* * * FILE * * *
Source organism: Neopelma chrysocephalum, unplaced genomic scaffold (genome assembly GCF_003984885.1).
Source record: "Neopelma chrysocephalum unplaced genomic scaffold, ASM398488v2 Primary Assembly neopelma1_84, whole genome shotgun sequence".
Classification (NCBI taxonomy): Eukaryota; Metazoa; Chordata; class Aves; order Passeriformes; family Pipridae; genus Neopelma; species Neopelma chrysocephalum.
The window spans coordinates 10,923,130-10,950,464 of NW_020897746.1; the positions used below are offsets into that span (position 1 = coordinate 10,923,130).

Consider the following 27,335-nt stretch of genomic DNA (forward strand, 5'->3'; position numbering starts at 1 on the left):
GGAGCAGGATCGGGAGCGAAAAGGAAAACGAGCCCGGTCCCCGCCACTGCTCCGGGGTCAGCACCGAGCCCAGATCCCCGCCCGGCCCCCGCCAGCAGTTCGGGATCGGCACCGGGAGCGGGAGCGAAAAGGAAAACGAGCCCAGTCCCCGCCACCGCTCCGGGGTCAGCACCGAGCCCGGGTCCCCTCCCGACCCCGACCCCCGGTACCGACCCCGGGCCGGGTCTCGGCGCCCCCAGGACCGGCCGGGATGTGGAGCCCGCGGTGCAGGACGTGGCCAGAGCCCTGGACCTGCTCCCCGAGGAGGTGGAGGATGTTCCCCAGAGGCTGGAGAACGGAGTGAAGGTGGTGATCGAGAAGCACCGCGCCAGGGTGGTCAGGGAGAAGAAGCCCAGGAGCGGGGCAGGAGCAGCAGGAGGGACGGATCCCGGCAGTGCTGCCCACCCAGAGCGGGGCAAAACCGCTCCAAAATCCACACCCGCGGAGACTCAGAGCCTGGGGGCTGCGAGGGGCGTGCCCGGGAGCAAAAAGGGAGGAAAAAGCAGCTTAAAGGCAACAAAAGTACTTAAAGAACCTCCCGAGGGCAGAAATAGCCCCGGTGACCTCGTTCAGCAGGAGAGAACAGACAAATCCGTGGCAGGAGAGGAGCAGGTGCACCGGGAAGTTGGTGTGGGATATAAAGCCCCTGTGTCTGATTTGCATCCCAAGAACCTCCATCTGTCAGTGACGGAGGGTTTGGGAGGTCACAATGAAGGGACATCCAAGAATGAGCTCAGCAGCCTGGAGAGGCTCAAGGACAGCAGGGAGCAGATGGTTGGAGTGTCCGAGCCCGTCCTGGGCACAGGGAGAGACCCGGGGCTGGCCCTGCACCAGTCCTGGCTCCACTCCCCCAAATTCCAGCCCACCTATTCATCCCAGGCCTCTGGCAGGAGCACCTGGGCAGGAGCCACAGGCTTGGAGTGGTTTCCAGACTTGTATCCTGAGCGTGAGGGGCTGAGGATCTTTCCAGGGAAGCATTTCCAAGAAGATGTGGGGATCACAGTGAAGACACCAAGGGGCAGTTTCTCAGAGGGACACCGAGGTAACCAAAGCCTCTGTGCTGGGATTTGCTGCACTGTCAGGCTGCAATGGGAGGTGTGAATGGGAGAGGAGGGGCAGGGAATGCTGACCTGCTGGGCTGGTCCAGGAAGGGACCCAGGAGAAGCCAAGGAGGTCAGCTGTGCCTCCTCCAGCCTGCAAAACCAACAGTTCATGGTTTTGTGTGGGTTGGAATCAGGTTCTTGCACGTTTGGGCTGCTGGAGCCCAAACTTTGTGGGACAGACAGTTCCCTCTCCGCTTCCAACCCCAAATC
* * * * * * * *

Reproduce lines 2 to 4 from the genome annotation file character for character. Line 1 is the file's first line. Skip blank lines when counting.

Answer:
Source record: "Neopelma chrysocephalum unplaced genomic scaffold, ASM398488v2 Primary Assembly neopelma1_84, whole genome shotgun sequence".
Classification (NCBI taxonomy): Eukaryota; Metazoa; Chordata; class Aves; order Passeriformes; family Pipridae; genus Neopelma; species Neopelma chrysocephalum.
The window spans coordinates 10,923,130-10,950,464 of NW_020897746.1; the positions used below are offsets into that span (position 1 = coordinate 10,923,130).